Hedda Gabler is perhaps one of the most interesting characters in Ibsen. She has been the object of psychological analysis since her creation. She is an interesting case indeed, for to "explain" Hedda one must rely on the hints Ibsen gives us from her past and the lines of dialogue that reveal the type of person she is. The reader never views Hedda directly. We never get a soliloquy in which she bares her heart and motives to the audience. Hedda is as indifferent to our analysis as she is to Tesman's excitement over his slippers when she says "I really don't care about it" (Ibsen 8). But a good psychologist knows that even this indifference is telling. Underneath the ennui and indifference lies a character rich for psychological investigation: "The Character of Hedda Gabler remains a product of our speculation. That is, as we process the surface details we perceive in the various postures she assumes, we hypothesize an idea of the figure underneath the mask." (Lyons 83). This paper will try to "explain" Hedda with the aid of critical analysis.
The first aspect of the play that strikes the reader is the title. Before we even read a line of this play we notice the incongruity between the name of the title character and her name in the play. In the play Hedda is Tesman's wife, but the title suggests that she is the independent daughter of the late General Gabler. Thus, Ibsen introduces the reader to this complex character before the curtain is drawn. We immediately ask the question: why is the title "Hedda Gabler" and not "Hedda Tesman"? Perhaps Ibsen is suggesting Hedda's independence from her present situation, the situation in which she is introduce...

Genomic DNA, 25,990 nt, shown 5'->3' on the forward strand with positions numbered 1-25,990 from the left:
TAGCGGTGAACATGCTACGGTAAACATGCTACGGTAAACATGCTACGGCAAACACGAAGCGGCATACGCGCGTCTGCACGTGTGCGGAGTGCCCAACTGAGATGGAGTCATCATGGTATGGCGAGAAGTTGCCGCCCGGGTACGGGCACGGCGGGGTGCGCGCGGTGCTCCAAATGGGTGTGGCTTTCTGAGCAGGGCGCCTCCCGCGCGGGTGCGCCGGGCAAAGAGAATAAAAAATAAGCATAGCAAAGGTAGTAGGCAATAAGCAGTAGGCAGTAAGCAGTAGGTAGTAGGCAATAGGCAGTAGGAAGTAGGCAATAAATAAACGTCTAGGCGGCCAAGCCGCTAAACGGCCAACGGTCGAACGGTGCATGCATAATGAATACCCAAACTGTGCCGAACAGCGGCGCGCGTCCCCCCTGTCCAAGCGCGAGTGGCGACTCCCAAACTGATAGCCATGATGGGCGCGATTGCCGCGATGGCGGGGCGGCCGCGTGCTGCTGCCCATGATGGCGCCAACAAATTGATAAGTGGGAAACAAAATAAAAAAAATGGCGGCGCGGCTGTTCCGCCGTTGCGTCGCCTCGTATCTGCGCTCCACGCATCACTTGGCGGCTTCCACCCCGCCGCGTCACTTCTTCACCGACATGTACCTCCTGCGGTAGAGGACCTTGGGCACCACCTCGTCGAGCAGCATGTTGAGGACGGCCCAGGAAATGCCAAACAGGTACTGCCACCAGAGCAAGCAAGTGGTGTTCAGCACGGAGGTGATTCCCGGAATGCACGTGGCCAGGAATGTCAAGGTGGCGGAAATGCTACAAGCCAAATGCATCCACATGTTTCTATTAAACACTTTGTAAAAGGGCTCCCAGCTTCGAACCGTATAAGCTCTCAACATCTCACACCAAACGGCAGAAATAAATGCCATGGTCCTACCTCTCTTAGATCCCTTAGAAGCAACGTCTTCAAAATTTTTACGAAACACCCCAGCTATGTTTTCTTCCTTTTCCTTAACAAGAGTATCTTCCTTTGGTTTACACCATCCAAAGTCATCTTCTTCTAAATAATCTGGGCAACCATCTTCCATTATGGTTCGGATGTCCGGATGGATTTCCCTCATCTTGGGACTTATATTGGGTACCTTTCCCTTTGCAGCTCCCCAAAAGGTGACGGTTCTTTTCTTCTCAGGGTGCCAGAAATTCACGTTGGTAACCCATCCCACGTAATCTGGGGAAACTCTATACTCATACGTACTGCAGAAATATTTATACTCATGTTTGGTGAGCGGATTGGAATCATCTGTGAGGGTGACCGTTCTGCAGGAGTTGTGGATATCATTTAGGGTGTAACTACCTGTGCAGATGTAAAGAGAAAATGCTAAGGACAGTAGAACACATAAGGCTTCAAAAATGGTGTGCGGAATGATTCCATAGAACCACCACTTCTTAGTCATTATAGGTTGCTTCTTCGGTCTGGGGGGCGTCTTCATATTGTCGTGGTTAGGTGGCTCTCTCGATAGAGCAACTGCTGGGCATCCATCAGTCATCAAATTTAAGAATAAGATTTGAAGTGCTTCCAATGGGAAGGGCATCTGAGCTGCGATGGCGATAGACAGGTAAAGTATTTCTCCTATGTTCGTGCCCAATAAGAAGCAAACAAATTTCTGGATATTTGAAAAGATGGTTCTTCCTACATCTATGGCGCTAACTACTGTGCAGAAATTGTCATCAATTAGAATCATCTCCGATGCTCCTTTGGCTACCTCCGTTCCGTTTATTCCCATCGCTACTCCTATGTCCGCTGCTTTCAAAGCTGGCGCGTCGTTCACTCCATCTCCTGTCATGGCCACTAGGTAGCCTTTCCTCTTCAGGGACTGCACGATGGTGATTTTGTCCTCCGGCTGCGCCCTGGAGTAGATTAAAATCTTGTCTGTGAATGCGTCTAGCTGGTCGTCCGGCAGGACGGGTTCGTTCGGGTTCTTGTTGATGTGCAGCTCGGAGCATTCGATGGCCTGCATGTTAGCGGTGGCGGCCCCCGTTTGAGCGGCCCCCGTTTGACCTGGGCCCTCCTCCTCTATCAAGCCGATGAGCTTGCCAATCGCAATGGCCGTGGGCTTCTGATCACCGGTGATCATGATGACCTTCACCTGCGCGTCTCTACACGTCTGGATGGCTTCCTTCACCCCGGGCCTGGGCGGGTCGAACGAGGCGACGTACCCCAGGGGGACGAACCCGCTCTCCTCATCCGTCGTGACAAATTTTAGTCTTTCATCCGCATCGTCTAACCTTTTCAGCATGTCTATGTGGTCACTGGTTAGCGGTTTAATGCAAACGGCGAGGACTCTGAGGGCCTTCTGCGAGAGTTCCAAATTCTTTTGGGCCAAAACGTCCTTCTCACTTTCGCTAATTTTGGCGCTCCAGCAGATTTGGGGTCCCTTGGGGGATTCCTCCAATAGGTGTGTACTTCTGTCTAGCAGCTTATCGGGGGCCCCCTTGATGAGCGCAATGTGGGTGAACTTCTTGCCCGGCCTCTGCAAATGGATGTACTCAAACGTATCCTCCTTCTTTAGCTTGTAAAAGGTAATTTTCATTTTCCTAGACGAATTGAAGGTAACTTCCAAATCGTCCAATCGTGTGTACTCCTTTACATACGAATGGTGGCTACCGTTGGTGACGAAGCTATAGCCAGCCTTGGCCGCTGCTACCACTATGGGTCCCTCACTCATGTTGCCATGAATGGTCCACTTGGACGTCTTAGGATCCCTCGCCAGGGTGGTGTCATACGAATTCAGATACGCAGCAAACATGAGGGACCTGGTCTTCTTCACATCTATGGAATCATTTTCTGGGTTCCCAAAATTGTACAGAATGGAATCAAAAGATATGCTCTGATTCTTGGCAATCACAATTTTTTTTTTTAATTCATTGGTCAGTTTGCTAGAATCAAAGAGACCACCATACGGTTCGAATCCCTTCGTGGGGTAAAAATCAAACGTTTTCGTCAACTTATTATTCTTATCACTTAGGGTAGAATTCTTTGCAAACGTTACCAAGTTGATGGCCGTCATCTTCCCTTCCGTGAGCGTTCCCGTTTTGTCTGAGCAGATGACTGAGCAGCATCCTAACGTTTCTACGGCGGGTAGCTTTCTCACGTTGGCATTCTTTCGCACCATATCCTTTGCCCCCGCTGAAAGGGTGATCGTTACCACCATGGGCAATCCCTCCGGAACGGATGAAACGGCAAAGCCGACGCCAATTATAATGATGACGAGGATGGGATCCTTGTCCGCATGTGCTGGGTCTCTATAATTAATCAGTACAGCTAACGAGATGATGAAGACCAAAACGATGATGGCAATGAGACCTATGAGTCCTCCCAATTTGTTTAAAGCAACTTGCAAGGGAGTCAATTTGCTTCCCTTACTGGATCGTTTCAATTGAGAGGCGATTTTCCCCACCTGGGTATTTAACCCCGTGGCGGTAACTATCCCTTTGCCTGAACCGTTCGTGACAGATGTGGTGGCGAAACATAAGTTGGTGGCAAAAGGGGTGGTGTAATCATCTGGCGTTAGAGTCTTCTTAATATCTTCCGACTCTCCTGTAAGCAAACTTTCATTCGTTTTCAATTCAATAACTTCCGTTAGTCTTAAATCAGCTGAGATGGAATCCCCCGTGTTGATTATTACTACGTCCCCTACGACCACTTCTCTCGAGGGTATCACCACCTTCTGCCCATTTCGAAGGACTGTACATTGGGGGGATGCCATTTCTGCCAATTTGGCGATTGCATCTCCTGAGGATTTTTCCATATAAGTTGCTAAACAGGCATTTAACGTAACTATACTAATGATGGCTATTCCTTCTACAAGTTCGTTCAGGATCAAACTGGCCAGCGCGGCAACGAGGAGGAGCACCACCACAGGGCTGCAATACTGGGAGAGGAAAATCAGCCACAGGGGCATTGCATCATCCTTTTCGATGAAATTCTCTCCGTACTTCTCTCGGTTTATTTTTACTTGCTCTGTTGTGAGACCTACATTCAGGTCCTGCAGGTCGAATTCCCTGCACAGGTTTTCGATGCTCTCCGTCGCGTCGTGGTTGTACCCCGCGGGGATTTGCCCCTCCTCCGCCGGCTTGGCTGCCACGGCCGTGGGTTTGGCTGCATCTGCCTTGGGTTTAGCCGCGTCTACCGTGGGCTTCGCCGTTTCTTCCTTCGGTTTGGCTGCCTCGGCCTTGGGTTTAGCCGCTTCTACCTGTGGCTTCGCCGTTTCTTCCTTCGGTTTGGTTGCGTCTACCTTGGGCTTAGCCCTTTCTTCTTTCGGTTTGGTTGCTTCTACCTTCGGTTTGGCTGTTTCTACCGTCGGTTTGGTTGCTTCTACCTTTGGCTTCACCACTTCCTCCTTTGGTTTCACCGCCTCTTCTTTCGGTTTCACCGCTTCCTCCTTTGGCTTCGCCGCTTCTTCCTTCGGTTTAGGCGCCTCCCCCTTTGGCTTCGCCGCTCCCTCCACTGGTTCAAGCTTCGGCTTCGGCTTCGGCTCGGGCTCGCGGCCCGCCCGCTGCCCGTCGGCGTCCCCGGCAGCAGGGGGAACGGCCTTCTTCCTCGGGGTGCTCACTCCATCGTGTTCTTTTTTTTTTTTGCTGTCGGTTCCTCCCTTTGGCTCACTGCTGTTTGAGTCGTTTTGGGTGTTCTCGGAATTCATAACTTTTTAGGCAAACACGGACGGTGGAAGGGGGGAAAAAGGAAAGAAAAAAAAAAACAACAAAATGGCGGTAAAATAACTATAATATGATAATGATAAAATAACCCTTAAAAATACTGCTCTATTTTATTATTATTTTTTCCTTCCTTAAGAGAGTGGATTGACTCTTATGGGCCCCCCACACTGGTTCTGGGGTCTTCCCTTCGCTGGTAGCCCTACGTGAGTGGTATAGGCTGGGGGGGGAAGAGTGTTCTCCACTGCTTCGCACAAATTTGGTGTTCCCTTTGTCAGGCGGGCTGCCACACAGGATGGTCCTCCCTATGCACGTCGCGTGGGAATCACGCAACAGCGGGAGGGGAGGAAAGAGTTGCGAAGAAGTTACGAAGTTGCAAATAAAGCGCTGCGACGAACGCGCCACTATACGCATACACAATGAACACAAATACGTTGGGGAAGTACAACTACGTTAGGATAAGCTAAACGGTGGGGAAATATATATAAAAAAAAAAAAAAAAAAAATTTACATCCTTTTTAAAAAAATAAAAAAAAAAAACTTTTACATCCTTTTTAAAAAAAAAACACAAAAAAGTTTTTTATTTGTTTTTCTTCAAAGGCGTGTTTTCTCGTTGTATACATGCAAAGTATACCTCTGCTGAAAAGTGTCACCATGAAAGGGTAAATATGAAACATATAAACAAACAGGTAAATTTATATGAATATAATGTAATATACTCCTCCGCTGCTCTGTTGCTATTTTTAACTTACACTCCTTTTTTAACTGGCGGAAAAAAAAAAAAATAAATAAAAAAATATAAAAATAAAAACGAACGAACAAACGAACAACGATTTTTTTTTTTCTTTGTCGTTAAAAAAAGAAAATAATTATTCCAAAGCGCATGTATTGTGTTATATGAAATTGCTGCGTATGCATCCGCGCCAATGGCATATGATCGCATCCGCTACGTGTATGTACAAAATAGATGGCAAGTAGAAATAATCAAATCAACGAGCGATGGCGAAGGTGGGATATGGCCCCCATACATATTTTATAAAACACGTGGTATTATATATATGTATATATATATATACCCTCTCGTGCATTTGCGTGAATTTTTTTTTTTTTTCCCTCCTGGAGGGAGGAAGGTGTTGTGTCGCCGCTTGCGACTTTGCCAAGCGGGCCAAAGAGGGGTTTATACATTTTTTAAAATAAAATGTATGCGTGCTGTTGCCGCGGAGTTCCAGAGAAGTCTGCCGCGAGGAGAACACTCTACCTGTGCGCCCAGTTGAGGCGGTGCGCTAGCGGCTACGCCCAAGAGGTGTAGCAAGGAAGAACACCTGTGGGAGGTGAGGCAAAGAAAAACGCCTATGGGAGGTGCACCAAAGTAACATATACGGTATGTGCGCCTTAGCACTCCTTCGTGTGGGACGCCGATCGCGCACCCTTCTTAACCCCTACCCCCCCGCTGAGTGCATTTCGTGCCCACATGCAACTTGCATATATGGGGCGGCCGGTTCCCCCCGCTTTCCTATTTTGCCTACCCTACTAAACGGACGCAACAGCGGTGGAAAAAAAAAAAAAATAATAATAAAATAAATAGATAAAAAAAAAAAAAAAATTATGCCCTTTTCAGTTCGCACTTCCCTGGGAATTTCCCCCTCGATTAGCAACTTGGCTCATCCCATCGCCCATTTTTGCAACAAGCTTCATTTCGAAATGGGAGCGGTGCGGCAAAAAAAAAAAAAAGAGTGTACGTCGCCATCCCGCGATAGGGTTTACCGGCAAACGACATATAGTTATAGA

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...wman. She too is confused about her own identity and appears to be in the grip of forces beyond her understanding and control--social and psychological forces. Nevertheless, Hedda is an interesting case and Ibsen's play foreshadows many psychological and social concerns of the 20th century.
Helland, F. "Irony and Experience in Hedda Gabler." Contemporary Approaches to Ibsen. Ed. Hemmer and Ystad. Norway: Scandinavian UP, 1994. 99-119.
Ibsen, Henrik. Hedda Gabler. New York: Dover Publications, 1990.
Lyons, C. Hedda Gabler: Gender, Role, and World. MA: Twayne, 1991.
Northam, J. Ibsen's Dramatic Method: A Study of the Prose Dramas. London: Faber and Faber Limited, 1953.
Weigland, H. The Modern Ibsen: A Reconsideration. New York: E.P. Dutton, 1960.
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